It wasn’t all complicated self-destruction. There was also some, frankly, bananas shit that went down in my area. One time, a man killed a mother and her child with a chainsaw, carved them up, and stuffed them in a tree (no, really). There were also plenty of dangerous bigots – one farmer erected an 80-foot sign to spew violent epithets and backwards political scree. And don’t even get me started on the rampant meth trade that went unchecked by the corrupt local police.
But more important than any violence was how we were all very sad, all the time, and we all knew it. Our reasons may have differed, but we could all look each other in the eye and understand that, deep down, we were struggling against an immense weight. This is because, in rural Ohio, we were naked by proximity. We all knew who snapped at their kids because they couldn’t deal with their life; we all knew who was having an affair because they had been pathologically destroyed by abusive relationships; we all knew who was drinking themselves to death because they were clinically depressed.
We didn’t like it, but we all stuck by each other, nonetheless. The scale of our lives meant we were all acutely aware that our personal deficiencies mirrored one another’s, at least somewhat. We would all look at each other, and see ourselves. There’s a particular type of bond fostered by that phenomenon – one that I haven’t encountered in my return to city life, and doubt I ever will. It’s why the countryside can be so hard and so special, all at once.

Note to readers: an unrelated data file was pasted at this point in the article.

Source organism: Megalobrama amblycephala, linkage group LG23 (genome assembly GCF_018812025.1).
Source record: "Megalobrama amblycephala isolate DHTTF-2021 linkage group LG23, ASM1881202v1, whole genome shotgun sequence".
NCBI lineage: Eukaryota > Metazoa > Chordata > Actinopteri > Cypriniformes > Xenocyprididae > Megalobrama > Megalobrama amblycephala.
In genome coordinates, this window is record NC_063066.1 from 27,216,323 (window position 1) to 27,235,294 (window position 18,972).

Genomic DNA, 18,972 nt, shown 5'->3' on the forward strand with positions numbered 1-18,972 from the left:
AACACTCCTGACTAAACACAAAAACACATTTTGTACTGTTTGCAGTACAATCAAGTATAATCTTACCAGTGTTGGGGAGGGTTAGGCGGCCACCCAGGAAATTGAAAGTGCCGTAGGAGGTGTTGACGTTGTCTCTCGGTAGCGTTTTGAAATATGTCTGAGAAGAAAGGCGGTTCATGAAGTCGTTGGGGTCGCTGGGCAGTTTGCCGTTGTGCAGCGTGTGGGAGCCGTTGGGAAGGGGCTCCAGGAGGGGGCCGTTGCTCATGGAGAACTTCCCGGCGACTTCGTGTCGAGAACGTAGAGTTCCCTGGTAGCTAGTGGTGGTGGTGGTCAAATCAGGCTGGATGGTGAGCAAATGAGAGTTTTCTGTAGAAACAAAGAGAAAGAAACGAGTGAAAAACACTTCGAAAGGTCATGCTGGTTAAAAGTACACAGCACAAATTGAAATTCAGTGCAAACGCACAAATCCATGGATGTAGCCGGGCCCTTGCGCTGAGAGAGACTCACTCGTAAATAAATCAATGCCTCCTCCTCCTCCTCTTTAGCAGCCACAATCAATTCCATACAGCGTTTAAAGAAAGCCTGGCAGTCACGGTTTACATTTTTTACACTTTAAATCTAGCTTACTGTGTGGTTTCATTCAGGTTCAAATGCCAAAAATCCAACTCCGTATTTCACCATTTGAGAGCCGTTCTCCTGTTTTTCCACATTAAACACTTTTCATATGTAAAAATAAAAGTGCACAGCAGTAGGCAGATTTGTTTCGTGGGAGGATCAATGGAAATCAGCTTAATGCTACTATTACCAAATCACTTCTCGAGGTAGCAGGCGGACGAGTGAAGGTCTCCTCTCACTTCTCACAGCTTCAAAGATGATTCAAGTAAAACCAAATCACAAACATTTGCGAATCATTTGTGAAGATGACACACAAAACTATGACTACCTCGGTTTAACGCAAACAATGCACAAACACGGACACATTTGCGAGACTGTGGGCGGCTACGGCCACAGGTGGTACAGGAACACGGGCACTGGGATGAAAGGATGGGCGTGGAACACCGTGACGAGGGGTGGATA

This is the emotional thesis of Night in the Woods. It dips its toe – sometimes a bit too deep – into the seemingly-unreal violence of these places, but the focus remains on the small – the intimate. On the complicated relationships that are born and forged in these environments. On how we’re all so shitty and sad and damaged, and the way that shared instability cultivates a type of empathy known only to those in empty gas stations, distilleries, and cornfields.
I think I could have stayed in Ohio for the rest of my life. I really do. Sometimes, I want to go back. That same feeling is what pulls Night in the Woods’ protagonist, Mae, home to her birthplace, Possum Springs – because no one else will take her. By the end of your time with Night in the Woods, it will have the same hold over you. There will be obstacles on your journey to achieve this feeling – sloppily crafted games-within-the-game; dream sequences that engage in grandiose-yet-hollow thematic posturing; and redundant game-y elements that further no part of Night in the Woods (I couldn’t – for the life of me – justify to you why this game has a triple jump) – but you will forget each and every one once this game is done with you. It will render any reductive power they hold moot. And you will start the game up again, to live it once more, anew.
You will return home to Possum Springs, where the people are sad, and broken, and flawed, but also talented, strong-willed, and kind. And despite your own shortcomings, they will accept you into their fold.
Night in the Woods is a game by Finji, available on Steam and the Playstation 4 for $19.99